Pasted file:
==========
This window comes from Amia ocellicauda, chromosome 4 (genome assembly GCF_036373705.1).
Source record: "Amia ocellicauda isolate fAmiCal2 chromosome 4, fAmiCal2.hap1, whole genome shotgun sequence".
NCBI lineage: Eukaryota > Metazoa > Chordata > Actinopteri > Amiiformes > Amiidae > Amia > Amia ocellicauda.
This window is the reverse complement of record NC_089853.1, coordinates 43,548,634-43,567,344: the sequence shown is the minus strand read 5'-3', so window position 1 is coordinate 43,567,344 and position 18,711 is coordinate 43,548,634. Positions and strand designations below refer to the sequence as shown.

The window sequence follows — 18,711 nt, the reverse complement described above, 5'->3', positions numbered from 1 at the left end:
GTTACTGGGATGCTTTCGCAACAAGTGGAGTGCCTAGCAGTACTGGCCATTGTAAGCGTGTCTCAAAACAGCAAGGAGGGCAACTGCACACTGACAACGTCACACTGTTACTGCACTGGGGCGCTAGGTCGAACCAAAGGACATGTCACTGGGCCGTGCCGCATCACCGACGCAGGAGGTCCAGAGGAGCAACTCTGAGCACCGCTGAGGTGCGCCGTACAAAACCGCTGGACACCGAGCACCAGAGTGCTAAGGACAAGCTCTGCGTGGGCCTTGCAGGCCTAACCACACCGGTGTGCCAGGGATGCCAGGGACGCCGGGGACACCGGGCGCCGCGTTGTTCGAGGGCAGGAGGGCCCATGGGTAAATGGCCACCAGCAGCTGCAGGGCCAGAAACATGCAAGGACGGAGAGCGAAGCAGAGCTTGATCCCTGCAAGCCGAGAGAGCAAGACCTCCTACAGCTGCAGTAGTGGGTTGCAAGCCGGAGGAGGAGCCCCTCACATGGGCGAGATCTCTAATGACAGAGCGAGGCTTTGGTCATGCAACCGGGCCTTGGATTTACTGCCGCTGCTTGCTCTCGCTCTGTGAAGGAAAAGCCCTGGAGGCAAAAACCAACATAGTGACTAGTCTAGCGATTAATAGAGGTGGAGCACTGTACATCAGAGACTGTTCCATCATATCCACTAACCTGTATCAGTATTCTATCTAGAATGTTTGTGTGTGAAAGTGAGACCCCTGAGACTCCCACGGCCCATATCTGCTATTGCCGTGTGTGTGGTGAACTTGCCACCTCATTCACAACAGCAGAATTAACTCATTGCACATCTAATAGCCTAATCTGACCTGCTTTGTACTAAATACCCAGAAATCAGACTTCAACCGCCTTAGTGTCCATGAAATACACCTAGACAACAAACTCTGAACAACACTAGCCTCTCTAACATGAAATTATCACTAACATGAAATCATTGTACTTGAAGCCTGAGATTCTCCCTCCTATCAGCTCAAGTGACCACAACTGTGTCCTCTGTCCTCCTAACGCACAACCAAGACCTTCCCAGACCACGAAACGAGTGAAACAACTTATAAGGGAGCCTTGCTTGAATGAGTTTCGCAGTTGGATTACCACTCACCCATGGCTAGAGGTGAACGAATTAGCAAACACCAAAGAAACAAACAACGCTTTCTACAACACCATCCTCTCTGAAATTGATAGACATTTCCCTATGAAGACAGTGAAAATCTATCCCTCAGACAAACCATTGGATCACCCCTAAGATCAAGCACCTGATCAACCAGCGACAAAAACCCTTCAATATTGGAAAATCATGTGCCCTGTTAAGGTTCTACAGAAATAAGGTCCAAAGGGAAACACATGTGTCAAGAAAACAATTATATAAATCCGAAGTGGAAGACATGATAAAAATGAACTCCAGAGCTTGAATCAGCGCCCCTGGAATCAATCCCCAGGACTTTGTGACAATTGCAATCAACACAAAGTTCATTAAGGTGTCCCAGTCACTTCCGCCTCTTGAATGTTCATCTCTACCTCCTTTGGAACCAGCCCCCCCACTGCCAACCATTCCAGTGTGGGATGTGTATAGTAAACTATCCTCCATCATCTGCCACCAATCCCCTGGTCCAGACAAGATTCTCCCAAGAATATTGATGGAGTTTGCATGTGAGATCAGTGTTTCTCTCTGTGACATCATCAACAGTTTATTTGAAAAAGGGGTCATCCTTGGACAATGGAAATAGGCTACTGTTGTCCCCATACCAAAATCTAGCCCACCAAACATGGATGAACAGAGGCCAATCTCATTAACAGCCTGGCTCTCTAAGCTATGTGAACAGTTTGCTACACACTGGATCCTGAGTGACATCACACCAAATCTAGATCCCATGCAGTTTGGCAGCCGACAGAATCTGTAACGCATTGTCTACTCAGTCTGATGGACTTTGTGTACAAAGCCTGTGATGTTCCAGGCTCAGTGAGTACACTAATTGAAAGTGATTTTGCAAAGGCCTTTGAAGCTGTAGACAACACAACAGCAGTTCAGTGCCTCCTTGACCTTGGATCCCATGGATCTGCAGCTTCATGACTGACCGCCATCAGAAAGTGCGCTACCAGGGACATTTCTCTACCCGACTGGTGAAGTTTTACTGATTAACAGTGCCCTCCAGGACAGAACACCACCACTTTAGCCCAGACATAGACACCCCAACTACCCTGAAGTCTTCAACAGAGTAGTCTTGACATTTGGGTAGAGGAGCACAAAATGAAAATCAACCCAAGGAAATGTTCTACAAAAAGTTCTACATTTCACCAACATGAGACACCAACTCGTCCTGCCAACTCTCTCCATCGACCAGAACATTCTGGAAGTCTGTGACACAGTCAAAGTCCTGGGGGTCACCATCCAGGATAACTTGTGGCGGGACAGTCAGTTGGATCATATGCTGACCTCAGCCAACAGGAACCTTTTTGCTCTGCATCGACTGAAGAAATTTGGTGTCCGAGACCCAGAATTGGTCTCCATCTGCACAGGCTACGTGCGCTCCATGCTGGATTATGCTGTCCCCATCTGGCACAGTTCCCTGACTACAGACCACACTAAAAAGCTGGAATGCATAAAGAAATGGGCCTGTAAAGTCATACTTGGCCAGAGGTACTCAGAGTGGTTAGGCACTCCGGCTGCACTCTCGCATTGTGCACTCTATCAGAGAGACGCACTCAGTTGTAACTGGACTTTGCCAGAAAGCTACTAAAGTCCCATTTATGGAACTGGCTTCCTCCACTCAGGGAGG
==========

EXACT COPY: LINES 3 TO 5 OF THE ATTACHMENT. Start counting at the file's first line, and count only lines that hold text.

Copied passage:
NCBI lineage: Eukaryota > Metazoa > Chordata > Actinopteri > Amiiformes > Amiidae > Amia > Amia ocellicauda.
This window is the reverse complement of record NC_089853.1, coordinates 43,548,634-43,567,344: the sequence shown is the minus strand read 5'-3', so window position 1 is coordinate 43,567,344 and position 18,711 is coordinate 43,548,634. Positions and strand designations below refer to the sequence as shown.

The window sequence follows — 18,711 nt, the reverse complement described above, 5'->3', positions numbered from 1 at the left end: